The sound that he had most definitely not caused came from behind him. He stopped walking. 602 steps, remember that. He considered if he should turn and see what the origin of the sound had been, knowing full well that he didn’t want to.
It came again. Crrrrrunch. This time followed by something dragging. Then again.
A low gurgle of a voice emerged from the nothingness behind him. “Now what do you think you’re doing here?” The inquiring voice bounced all over the walls and ceilings, surrounding him.
Unsure of what it was he had intended to say, Derek opened his mouth to reply, but was only able to produce small choking sounds as he was frozen in place.
“This is my corner, my place.” Another prolonged step and the sound of dragging. It now sounded terribly close. “There is no room for the numbers you hold dear, boyyy.” The voice drew out on the last word and curled around him.
Derek finally turned in place to see what it was speaking to him. The light bleeding in from the entrance of the tunnel he had come from was now a low and weak orange from the street lights on that end. The shadow was difficult to make out; he thought he could see what almost seemed to be a tophat on a human head attached to a fairly normal-looking torso, but the legs were cartoonishly long and reached forward like that of a giant spider, and his arms were of equal length, dragging like long strands of rope in the dust behind it. A scream caught in his throat as he watched this unreal thing make its way toward him with awkward, long strides. It moved like a marionette puppet, seemingly untethered by physics or gravity.
“Come back with me to dark under your bed, the void outside of your bedroom window where we will drink deep of the unknowable and I will sow you in with the others.” The things pace quickened, now only 30 or so feet away, which it would be able to cross in another three of its unnatural paces.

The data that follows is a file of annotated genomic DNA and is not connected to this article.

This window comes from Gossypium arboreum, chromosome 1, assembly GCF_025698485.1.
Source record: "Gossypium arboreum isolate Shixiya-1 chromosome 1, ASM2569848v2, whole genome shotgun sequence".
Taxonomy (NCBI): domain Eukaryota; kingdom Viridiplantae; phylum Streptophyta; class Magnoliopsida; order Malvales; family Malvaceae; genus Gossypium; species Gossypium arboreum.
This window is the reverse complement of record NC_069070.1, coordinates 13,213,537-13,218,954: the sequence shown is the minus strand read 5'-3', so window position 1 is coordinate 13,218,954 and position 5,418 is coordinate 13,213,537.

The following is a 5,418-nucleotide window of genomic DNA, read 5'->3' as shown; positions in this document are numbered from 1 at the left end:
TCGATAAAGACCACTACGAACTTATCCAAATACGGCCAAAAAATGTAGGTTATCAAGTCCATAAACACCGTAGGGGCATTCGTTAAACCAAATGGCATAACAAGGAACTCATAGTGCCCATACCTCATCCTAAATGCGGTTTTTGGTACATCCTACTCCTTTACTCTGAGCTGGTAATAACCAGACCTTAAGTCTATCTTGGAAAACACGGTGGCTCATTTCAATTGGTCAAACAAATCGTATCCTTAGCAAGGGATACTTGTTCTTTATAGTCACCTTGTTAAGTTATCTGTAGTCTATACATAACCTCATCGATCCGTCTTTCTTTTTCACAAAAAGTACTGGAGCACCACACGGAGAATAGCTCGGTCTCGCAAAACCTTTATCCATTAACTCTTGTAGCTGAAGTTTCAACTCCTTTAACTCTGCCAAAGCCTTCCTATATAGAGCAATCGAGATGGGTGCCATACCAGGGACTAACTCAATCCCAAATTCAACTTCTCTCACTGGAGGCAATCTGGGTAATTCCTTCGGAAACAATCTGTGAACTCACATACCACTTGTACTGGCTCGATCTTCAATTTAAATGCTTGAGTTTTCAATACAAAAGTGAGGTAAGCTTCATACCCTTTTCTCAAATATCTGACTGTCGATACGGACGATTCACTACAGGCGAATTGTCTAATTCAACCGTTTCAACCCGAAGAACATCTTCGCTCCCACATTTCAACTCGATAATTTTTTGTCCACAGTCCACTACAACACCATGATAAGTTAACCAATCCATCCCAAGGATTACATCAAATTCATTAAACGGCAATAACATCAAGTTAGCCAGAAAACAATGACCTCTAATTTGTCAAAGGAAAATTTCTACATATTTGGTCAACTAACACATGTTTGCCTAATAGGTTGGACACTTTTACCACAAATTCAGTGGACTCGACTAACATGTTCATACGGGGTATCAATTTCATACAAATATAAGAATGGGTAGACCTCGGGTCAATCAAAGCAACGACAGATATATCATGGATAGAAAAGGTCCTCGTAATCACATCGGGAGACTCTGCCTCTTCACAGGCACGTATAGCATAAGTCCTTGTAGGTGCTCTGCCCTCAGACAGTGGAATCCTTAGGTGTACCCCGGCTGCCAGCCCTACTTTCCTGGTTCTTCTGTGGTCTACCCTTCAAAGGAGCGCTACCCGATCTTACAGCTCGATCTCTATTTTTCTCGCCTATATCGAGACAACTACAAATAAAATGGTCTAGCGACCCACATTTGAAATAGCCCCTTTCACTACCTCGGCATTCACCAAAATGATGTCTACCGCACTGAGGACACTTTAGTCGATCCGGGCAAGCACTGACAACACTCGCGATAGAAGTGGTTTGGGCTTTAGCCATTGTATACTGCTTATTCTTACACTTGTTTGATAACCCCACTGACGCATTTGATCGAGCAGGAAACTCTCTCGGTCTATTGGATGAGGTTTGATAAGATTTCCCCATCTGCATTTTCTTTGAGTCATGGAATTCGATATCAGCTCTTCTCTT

Derek finally broke free of his paralytic fear and ran for the exit around the corner in front of him. He was sure he couldn’t outrun the thing in the tunnel, but it didn’t matter. The shadow’s footfalls began to fall in a series of four at a time. In his mind, he saw it drawing its rag like arms in front of it in a horrendous gallop. He dared not risk looking behind, though, as it would only slow him down, and he might be overcome once again with the fright a child feels when they’ve caught sight of a coat hanging just so in the cracked door of their closet in the middle of the night.
And then Derek was standing in a clearing on the other side of the tunnel, the sidewalk in front of him and a street light bathing him in glorious sanity once again. He took four long and hurried strides to put himself into the ring of light and turned to look at the darkness from which he had just emerged, convinced he would see the thing lunging for him with otherworldly claws and a million small mouths to devour him. There was nothing, though. Just the mouth of the tunnel, almost leering at him.
Now the only thought persisting through Derek’s mind, other than he was sure he might never sleep again, was that he had now lost count of his steps.